What predominates in Africa are lumpen, dependent and collapsing states that lack capacity to adequately mediate and engage with the international system, and thus easily become pawns in the games, intrigues, and interests of hostile externalities. 

These States constantly display all the negative and destructive symptoms of rent-seeking in the globalised international market, where often might is right, and the weak are bullied into subservience.

But despite these limitations on the African States, these limitations do not prevent African States from seeking to capture, dominate and neuter the great potential of economic diplomacy in Africa, in their domestic spaces, through the process of authoritarian professionalisation and bureaucratisation of this new academic sphere with a huge libertarian promise for African societies. 

Most African States loath and fear the mass popular appeal of economic diplomacy in Africa. They often equate its manifestations in the public discourse and arena with the disruptive force of an internal political  insurgency. These states often tremble at the sight of popular mass energies that are unleashed by broad-based citizen participation in domestic and international economic diplomatic issues. 

For these States are used to the traditional conceptualisation of diplomacy in general as an elitist, rarified and exclusionary State activity, to which the masses must be granted only a key-hole peek, if that.

Yet there are impressive lived examples, and experiences, of economic diplomacy in Africa that attest to the phenomenal power of joint African cooperation between States, civil society and business that goes way beyond the ritualised, formalistic and staid SA NEDLAC-type tripartite negotiations over "codes of conduct, binding rules, etc", to drawing in and harness mass popular energies to set sustainable national African economic diplomatic agendae.

Four such examples are the challenge to Shell oil activities in Nigeria's Delta region; the debate in Southern Sudan on the type of relationship it wants to forge with Northern Sudan on the basis of the former's oil resources, and the latter's oil pipes-lines and ports; the debate that happened in South Africa on the vexed matter of the recent restructuring of SACU's revenue sharing formula to the disadvantage of smaller and dependent SACU members; and lastly, the debate in South Africa and the Kingdom of Swaziland regarding the recent multi-billion loan by South Africa to Swaziland.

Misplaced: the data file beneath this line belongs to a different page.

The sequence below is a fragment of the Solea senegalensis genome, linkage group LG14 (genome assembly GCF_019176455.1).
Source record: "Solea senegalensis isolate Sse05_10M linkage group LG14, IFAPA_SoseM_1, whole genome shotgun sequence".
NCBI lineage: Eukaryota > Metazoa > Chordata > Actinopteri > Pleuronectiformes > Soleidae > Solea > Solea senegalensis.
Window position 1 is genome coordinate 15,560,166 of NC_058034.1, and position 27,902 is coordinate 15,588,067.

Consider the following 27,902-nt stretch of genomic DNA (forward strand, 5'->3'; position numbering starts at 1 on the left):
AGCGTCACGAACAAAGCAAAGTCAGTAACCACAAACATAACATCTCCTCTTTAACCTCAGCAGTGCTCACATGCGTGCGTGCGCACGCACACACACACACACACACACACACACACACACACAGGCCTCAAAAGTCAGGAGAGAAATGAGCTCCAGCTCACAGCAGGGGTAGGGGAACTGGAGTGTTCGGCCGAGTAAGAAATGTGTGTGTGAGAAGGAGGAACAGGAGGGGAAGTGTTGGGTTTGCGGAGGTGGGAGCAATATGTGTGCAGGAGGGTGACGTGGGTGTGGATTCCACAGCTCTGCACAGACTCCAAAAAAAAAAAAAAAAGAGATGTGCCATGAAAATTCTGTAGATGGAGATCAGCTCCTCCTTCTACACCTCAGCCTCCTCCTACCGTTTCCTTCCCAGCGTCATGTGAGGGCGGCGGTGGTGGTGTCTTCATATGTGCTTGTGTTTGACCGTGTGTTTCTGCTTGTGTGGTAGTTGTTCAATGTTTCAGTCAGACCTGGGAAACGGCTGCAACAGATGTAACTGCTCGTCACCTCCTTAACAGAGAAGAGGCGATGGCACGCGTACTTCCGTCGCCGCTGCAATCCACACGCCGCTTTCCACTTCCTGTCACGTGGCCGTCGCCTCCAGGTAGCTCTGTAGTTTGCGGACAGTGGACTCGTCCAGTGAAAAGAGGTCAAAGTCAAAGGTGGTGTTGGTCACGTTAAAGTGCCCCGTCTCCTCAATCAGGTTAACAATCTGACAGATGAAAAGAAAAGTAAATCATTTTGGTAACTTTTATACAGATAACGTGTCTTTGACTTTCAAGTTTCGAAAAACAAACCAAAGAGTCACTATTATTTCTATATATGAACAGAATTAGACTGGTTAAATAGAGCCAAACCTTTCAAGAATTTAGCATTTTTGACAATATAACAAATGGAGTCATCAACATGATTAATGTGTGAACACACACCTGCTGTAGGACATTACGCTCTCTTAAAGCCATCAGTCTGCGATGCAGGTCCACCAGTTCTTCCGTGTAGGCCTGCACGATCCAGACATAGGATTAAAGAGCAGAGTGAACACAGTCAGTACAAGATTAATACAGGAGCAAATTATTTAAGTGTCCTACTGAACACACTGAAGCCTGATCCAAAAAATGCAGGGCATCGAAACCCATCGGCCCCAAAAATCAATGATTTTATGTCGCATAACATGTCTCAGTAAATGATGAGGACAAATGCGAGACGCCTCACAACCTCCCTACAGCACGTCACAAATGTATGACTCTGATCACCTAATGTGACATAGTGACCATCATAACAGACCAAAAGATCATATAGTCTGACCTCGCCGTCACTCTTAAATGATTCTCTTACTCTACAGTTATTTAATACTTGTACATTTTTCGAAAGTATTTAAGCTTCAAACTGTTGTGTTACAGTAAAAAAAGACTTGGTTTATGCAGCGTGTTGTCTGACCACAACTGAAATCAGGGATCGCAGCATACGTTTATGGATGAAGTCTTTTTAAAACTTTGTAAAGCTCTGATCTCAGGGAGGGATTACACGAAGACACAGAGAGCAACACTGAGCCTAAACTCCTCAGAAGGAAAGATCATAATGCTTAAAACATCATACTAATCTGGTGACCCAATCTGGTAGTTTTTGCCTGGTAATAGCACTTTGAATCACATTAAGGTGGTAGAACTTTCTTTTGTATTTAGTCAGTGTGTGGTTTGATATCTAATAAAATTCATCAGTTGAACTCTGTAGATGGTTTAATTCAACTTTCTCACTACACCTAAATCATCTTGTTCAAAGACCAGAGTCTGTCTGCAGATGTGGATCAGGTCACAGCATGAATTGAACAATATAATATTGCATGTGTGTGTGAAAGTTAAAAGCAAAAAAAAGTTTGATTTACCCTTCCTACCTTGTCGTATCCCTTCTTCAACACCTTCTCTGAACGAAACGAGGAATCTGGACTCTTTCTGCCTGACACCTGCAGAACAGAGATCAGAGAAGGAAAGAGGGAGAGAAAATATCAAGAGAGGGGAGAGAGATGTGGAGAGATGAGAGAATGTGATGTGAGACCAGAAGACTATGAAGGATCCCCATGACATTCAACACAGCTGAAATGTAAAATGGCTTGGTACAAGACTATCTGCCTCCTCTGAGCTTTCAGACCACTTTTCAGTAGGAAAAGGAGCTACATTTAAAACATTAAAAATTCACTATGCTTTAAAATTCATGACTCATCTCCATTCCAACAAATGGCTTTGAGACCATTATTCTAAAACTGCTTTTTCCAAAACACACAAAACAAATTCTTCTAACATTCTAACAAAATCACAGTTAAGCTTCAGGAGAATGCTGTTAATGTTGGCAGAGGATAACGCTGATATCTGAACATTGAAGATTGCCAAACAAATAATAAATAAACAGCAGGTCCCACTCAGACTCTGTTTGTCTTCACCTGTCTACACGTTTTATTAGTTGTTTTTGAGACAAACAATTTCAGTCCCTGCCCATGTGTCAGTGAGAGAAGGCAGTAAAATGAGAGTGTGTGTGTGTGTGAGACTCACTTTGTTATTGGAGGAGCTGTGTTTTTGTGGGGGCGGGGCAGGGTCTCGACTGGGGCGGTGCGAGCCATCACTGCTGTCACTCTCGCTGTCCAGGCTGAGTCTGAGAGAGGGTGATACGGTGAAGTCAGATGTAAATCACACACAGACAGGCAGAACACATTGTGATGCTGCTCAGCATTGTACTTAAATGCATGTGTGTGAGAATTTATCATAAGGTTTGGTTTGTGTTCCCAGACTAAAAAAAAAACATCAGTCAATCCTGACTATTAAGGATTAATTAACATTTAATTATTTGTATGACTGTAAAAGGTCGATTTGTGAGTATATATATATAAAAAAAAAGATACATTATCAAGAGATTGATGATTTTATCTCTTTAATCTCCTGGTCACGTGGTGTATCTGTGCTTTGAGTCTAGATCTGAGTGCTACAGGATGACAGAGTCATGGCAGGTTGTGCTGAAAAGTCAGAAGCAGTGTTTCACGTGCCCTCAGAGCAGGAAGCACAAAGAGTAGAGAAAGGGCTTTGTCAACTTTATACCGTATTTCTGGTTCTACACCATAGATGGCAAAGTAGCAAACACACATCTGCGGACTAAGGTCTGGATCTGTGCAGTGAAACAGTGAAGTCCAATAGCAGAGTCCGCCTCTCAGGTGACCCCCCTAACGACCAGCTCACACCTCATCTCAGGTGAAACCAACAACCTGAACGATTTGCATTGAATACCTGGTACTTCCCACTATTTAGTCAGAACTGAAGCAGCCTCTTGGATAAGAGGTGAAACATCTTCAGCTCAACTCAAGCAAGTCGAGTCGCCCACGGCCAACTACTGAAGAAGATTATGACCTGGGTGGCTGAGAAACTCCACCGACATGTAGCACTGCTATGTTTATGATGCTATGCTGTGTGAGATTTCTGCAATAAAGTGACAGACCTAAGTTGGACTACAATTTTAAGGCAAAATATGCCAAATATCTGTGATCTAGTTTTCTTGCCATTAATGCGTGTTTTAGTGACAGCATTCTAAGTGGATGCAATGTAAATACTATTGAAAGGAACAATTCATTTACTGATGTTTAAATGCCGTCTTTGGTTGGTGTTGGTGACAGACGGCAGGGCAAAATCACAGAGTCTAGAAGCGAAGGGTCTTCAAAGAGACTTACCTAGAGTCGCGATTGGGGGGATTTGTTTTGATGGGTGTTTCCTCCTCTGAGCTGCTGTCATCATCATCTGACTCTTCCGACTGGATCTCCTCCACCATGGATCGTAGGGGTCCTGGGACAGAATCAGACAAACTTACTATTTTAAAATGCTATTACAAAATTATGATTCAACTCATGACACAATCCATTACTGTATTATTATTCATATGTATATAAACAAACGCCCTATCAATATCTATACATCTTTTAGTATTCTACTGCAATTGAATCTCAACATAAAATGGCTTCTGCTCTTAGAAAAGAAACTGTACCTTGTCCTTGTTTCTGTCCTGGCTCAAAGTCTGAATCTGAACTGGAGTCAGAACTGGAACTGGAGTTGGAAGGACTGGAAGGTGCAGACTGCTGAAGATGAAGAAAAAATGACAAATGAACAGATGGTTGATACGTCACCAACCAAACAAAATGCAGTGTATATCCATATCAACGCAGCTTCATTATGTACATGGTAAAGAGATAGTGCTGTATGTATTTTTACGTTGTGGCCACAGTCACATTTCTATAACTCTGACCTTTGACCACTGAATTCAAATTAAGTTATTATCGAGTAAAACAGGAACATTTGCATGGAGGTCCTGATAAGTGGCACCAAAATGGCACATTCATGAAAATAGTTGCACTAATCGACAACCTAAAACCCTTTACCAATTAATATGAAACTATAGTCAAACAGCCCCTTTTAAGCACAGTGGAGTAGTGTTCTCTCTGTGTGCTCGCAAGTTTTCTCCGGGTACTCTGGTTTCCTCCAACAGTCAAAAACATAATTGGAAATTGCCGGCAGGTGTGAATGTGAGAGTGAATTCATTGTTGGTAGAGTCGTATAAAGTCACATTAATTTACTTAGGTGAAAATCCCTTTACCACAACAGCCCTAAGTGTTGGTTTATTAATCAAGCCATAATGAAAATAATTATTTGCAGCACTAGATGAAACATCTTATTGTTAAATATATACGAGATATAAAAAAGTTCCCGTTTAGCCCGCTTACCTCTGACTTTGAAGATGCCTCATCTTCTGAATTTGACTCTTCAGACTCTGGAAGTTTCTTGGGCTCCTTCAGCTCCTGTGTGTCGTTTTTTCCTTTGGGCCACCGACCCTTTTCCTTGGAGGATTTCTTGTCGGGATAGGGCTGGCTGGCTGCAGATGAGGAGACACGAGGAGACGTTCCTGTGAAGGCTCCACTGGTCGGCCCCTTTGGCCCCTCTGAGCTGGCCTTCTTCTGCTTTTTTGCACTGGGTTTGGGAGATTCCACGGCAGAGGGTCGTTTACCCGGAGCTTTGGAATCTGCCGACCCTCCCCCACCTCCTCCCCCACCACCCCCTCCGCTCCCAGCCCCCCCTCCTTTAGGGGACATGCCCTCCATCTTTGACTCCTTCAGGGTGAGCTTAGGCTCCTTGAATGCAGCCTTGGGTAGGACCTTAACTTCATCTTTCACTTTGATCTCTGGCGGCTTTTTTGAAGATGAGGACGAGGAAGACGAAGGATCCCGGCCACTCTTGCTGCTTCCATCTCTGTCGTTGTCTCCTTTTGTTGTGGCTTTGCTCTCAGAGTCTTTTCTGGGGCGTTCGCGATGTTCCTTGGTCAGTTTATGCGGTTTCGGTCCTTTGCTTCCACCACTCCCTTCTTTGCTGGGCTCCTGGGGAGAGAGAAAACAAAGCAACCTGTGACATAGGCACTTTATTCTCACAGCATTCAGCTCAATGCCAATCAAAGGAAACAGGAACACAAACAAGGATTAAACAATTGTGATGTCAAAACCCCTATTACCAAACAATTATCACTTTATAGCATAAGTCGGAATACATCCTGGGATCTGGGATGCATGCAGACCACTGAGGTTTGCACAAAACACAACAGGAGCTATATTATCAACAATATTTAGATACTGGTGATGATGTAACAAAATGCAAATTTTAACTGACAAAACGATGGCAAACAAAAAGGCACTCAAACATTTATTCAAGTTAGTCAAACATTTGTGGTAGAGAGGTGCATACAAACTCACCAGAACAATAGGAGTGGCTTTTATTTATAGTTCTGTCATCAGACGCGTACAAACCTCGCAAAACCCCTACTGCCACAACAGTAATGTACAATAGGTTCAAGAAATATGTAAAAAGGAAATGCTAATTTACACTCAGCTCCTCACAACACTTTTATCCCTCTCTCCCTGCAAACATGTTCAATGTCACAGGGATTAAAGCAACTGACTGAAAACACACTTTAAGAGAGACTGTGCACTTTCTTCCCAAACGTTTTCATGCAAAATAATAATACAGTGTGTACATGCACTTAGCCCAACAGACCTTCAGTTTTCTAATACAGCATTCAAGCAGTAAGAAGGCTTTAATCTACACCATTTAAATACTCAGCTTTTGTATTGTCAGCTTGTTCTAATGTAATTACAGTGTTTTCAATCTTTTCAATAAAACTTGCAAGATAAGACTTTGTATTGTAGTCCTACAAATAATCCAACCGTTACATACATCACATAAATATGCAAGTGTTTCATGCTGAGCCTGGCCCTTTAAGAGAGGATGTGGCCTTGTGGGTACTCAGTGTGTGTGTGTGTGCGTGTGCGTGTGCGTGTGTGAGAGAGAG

All these above examples showed the triangulation of good governance, social and economic factors, and sustainable Statecraft, interfacing with popular mass activism, and seen through the prism of domestic and international developments. They also manifested the power and promise of a non-State-centric approach to economic diplomacy in Africa, and thus providing an escape route to ordinary African masses from lumpen, dependent and weak African States that are deeply addicted, and beholden, to hand-outs from, and rent-seeking entries to, not always benevolent externalities.

Internationally, the worst example of a failed and dismal State economic diplomacy is the long-running, and still festering, unresolved dispute between Russia and Ukraine over the transnational gas pipeline carrying Russian gas through Ukrainian territory, to meet the insatiable Western European demand for Russian gas.

The failure of South East Asian countries to find a mutually beneficial resolution to the explosive and long-festring territorial disputes around the Spratley Islands, which are claimed by a number of powerful South East Asian countries, is another example of failed economic diplomatic imagination on the part of South East Asian States

By dethroning Adam Smith in Africa, together with the small political and economic African elites that worship at his feet, economic diplomacy in Africa may, ironically, assist Africa to realise the call of Adam Smith to human societies to graduate into, as Adam Smith put it, "the highest degree of opulence from the lowest barbarism."

With the great promise of economic diplomacy in Africa at hand, should Africa continue to treat its potential economic fortunes as if they were a field of paleontology, to paraphrase Karl Marx?

Isaac Mpho Mogotsi is Executive Director, Centre of Economic Diplomacy In Africa (CEDIA). He is also a businessman and a former diplomat. This article first appeared in The Thinker magazine, October 2011